That's what a source told the New York Post about Eliot Spitzer--that he's considering a return to electoral politics next year--while others said he's not, and Spitzer himself declined to comment. Here at Atlantic Politics, Marc recently wondered if a redemption might be possible for Spitzer and concluded that, like Ted Kennedy's immersion in the business of the Senate after Chappaquiddick and his failed presidential run, Spitzer's redemption would have to be one of public works--not just helping people forget about the prostitution.
That touches on a big problem Spitzer would likely face, were he to attempt a run at state comptroller or a primary challenge to Sen. Kirsten Gillibrand (D-NY) next year (which the Post hints at, and which both sound like a stretch): people would think he's being selfish.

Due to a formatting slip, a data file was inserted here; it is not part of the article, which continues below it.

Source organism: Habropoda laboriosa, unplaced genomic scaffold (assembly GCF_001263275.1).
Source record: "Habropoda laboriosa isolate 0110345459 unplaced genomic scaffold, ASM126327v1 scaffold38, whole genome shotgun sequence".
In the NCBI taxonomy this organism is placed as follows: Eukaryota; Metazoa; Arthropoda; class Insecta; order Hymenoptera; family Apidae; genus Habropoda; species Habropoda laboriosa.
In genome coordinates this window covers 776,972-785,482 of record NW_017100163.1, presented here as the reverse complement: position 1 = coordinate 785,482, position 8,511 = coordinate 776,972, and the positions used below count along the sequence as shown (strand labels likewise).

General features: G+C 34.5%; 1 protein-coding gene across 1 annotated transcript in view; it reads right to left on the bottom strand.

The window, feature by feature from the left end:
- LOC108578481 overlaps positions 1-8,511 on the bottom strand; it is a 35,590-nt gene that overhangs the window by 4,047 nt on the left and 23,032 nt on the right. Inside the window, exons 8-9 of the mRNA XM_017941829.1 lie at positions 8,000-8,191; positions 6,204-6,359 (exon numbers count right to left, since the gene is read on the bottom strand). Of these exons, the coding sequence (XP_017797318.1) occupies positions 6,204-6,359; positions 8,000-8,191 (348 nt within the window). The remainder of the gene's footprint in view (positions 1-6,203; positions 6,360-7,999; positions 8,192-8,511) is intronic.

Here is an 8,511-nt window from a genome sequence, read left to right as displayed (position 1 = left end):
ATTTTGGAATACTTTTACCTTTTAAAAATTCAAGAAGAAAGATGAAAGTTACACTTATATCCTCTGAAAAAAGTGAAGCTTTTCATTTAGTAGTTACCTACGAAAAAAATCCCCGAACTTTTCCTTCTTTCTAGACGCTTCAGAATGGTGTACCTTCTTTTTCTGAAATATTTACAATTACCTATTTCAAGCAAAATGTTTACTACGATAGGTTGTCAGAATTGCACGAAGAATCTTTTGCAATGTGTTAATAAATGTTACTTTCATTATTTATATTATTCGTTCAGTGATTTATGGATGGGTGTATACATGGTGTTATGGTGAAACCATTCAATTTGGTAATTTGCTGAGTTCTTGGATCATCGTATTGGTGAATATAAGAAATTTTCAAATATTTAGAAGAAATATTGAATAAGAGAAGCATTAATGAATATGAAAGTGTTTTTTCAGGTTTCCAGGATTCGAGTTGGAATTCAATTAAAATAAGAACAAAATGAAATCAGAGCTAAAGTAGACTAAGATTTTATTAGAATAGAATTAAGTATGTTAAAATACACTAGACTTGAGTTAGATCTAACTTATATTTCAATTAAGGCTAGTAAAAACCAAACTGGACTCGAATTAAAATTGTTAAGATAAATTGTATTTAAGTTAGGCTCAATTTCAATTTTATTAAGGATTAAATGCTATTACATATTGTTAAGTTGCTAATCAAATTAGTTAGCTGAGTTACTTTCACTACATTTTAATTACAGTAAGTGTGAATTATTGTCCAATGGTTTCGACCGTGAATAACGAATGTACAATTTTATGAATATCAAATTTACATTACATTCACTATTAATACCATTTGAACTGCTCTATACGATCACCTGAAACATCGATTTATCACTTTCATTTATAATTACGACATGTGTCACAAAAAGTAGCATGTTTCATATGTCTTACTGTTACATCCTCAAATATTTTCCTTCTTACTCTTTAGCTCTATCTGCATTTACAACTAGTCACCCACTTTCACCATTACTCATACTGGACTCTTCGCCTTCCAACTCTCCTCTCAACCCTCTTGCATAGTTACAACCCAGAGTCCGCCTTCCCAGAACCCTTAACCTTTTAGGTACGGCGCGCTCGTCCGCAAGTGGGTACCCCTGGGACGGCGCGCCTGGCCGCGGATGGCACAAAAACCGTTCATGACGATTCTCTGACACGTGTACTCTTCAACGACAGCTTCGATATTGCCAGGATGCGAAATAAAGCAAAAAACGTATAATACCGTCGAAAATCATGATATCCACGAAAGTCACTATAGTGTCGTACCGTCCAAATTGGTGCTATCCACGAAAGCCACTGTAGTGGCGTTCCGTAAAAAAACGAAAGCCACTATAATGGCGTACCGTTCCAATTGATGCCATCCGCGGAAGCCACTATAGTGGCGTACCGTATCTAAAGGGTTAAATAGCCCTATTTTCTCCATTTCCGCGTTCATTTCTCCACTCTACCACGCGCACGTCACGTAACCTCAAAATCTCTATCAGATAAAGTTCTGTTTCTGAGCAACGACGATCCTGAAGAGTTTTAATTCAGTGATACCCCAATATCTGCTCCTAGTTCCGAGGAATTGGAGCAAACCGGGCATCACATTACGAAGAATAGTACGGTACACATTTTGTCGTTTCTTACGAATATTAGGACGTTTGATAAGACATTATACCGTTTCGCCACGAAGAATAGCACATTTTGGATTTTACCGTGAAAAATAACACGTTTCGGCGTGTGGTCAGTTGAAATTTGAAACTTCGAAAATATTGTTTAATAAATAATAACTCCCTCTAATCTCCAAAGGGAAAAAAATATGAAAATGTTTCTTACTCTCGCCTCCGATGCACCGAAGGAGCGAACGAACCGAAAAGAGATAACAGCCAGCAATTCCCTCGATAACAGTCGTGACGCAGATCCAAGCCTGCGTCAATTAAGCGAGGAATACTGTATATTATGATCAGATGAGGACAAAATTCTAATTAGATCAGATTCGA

"He loves to be in the limelight," one source close to Spitzer told the Post. "But he knows it can't happen." If that's why he does it--because he's by nature a public guy who likes the spotlight and feels at home, more effective, whatever when he's in it--people probably won't like it. Spitzer told Vanity Fair this summer that he wouldn't want to put his family through the pain of an election; if he ran for something, it would probably have to be with their full blessing.
It's a separate issue from the scandal. People may forgive the scandal completely, and still not buy the return. That said, the Post's photo of Spitzer and his wife laughing at a Yankees game probably brought him closer to public acceptance than anything else.